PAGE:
Rude, no?

The AP, undaunted, is now reporting that surfing has officially been re-appropriated from the appropriators by Hawaii, due Moore’s win.

Moore has now become a realization of Kahanamoku’s dream, at once the symbol of the sport’s very best and a validating force for an Indigenous community that still struggles with its complex history.

“It’s a reclaiming of that sport for our native community,” said Kūhiō Lewis, president of the Council for Native Hawaiian Advancement, which convenes the largest annual gathering of Native Hawaiians.

Lewis said all the locals he knew were texting each other during the competition, glued to the TV and elated, even relieved, by Moore’s “surreal” win. He called it a “come to home moment” for a community that may never reconcile its dispossession.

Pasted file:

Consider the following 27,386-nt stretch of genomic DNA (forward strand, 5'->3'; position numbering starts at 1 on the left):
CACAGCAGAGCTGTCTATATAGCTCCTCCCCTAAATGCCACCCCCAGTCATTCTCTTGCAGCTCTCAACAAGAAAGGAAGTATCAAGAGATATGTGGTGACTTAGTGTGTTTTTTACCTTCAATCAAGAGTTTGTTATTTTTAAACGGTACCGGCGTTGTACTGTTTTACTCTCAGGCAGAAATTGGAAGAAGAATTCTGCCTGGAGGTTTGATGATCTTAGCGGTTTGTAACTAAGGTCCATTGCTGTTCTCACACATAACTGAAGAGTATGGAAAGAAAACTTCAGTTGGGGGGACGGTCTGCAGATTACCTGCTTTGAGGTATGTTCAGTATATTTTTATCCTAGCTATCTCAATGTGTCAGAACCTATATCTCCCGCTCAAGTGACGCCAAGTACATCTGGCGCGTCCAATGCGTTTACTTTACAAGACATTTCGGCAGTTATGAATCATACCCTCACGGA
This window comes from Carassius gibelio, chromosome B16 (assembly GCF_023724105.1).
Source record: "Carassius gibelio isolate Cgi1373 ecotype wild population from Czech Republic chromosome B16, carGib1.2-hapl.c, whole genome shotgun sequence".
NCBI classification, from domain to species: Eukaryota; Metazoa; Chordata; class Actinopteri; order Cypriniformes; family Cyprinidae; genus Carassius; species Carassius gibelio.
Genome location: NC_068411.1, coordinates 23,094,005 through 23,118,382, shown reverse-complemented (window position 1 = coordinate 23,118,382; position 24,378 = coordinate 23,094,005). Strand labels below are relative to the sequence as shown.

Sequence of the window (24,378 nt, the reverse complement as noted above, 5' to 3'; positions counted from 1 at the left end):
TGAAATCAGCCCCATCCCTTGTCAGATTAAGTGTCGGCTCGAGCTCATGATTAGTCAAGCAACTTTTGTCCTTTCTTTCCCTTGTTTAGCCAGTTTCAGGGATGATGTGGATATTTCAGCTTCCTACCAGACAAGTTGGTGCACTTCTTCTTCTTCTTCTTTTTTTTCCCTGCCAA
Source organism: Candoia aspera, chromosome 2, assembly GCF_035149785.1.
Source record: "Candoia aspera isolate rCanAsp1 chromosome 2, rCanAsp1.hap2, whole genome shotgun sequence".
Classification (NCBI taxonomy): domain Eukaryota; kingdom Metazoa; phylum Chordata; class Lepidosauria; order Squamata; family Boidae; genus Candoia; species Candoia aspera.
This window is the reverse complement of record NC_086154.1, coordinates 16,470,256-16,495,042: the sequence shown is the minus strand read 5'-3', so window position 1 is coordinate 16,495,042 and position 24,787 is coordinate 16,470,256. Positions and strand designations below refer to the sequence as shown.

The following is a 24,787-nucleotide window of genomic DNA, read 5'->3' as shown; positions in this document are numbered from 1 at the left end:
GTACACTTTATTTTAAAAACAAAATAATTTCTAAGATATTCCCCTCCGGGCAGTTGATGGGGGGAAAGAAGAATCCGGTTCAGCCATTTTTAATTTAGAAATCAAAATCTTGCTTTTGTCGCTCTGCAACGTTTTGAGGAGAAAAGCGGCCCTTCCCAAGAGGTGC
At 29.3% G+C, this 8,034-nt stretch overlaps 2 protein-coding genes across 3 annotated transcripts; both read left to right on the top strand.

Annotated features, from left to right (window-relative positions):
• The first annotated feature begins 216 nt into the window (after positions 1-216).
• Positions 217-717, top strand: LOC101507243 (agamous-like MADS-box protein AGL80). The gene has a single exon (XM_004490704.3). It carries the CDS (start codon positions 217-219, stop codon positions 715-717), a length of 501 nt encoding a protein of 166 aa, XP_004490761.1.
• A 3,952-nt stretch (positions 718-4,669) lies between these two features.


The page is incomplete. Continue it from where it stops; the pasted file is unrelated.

After centuries of colonization by various European settlers, Hawaii was annexed by the United States in 1898 after the overthrow of the Hawaiian monarchy by U.S.-backed forces in 1893.

“At times, we’re an invisible people. We’re lumped in to other ethnic groups. Our sport is being defined by other groups. This puts it into perspective,” Lewis said. “It feels like an emerging of a people, of a native community that has been invisible to many.”

Beautiful, no?

Is cranky ol’ Bill Maher going to take another swing?

Moore as the story develops.